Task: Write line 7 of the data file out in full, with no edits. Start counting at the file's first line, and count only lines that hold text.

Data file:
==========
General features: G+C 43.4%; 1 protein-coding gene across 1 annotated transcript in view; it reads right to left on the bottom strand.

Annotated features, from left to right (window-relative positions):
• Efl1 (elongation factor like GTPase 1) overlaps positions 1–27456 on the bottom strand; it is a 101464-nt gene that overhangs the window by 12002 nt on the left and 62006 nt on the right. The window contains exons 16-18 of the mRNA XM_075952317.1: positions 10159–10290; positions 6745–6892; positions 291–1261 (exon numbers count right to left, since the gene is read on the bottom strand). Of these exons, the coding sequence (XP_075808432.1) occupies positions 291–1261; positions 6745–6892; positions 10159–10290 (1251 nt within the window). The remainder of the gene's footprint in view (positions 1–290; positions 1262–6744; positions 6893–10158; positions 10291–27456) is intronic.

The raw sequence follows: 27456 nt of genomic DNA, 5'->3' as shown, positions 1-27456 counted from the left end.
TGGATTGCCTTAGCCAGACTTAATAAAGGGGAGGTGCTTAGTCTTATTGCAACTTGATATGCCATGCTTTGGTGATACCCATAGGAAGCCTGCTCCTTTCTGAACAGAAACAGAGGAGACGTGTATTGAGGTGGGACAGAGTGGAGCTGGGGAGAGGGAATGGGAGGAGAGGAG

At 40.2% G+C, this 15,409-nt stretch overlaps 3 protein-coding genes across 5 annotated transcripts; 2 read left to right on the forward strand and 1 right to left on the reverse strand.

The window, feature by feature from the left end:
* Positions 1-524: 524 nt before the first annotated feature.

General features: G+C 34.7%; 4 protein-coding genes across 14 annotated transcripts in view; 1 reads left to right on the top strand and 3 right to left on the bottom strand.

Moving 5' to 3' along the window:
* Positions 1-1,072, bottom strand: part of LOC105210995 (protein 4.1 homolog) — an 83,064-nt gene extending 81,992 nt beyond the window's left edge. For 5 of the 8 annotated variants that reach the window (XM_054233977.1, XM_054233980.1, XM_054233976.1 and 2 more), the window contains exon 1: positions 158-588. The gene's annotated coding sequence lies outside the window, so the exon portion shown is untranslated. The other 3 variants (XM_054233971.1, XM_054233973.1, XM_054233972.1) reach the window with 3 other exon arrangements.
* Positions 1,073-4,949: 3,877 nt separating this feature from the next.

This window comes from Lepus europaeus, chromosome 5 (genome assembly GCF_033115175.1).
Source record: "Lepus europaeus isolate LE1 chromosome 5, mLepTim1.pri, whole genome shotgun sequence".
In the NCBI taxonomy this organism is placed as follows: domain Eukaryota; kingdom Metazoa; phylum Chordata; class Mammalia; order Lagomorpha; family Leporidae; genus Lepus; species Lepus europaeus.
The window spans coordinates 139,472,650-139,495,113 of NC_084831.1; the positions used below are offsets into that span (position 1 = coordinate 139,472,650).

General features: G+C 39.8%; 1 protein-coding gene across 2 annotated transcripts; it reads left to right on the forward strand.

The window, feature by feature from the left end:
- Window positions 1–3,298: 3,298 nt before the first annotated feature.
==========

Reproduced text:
The window, feature by feature from the left end: